Those who know me well, know that I love music of all kinds. This week as I was driving, I heard a beautiful piece on the radio: “Im Herbst” “In Autumn”, Concert-Overture Op. 11 by Edvard Grieg. I invite you to listen and to reflect with me.
I often pray with music and I was so moved to reflect on autumn after listening to this. Autumn is a time when the earth is curling up for the long winter in anticipation of being reborn in the spring. With the dying of many leaves and grasses on the vine also comes hope, and a remembrance for what was.
In this autumn, we come to the anniversary of events in our city, in Ferguson, on our campus. Just like the leaves and grasses slow down but spring back to life, so these memories of the challenging times in our city and campus ebb and flow. Even through the dead of winter, we can never forget the life within the earth. We also cannot forget the issues and challenges we have personally been presented with throughout the last year, and we are called in a special way to continue to honor those issues and challenges. We are called to honor those images which are both fragile and beautiful, those images which provide us with both a harvest of reflection and hope for the future, and those images which call us in a greater way to not only honor and care for the earth but for all creation, including every living being.
As we move into this period of dormancy, we ourselves cannot lie dormant about the challenges and issues which call us to our faith that serves justice. Perhaps now, in this period of quiet and fragility, it is time to revisit some of the important questions we are called to ask ourselves. These questions were presented to the campus last autumn from the Department of Campus Ministry. I invite you to call them to mind again this autumn:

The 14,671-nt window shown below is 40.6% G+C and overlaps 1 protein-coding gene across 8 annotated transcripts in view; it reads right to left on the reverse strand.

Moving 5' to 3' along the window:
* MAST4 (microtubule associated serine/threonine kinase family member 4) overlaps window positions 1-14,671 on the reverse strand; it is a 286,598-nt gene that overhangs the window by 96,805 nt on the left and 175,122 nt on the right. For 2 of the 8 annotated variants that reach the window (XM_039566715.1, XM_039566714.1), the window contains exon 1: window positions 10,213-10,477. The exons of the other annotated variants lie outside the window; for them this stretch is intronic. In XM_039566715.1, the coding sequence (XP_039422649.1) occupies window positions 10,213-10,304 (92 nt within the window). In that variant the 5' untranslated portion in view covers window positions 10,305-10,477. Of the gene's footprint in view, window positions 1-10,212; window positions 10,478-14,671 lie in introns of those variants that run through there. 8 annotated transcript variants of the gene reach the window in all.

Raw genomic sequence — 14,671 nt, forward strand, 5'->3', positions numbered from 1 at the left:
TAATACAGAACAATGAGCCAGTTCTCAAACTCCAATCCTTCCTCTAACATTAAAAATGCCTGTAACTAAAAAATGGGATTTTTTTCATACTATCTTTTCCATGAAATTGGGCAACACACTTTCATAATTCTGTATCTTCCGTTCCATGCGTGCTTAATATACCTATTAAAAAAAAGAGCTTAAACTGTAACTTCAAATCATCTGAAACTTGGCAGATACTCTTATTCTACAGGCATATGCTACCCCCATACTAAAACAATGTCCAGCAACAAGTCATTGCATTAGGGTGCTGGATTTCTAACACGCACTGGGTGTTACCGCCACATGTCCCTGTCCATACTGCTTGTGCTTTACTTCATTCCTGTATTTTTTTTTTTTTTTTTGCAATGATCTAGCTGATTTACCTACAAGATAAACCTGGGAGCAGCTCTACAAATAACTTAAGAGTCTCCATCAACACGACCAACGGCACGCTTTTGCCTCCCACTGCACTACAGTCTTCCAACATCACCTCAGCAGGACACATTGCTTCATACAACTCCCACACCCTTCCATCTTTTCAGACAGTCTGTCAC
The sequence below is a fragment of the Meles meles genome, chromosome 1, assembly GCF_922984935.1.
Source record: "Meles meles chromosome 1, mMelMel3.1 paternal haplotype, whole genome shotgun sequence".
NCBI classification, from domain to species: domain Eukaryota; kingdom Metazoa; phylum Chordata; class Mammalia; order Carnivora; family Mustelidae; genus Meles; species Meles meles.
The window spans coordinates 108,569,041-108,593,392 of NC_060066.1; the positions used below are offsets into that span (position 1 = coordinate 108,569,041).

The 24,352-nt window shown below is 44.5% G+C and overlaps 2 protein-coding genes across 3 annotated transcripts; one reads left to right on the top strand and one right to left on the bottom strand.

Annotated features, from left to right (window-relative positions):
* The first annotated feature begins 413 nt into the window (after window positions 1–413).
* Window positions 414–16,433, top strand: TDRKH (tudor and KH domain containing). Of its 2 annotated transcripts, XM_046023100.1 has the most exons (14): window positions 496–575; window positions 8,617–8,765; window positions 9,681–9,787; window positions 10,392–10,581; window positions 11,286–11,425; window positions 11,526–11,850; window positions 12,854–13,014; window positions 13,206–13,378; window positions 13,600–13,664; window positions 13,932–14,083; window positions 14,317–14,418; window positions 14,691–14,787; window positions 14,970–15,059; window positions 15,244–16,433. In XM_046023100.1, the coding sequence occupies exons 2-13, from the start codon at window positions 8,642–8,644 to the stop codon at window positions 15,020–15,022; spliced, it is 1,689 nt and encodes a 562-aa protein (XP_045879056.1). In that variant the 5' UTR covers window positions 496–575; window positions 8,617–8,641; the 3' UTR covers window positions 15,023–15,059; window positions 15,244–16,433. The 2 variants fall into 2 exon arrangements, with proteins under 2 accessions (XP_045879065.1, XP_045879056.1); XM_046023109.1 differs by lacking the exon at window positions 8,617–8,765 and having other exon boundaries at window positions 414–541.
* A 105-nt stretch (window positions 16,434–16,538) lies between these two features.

· Do I condone prejudice by my participation or by my inaction, particularly when speaking out seems like a greater inconvenience than silence?
· Do I make the connection between faith and action by critiquing structures and attitudes that diminish others?
· Do I make an effort to get to know people who are different from me in appearance, beliefs, and lifestyle?
· Do we listen to members of vulnerable communities, both on and off campus, who can help us to see our own blind spots about how our unchallenged assumptions perpetuate hostility?
As always, please remember that there are resources on campus that will engage in dialogue with you around these challenging questions. My hope and prayer for you is to consider these questions in light of your faith tradition, and in light of the mission which you are a part of here at SLU. Autumn is a good symbolic reminder that we need to take some time to reflect on our own greater purpose.
Sue Chawszczewski, Ph.D.
Director of Campus Ministry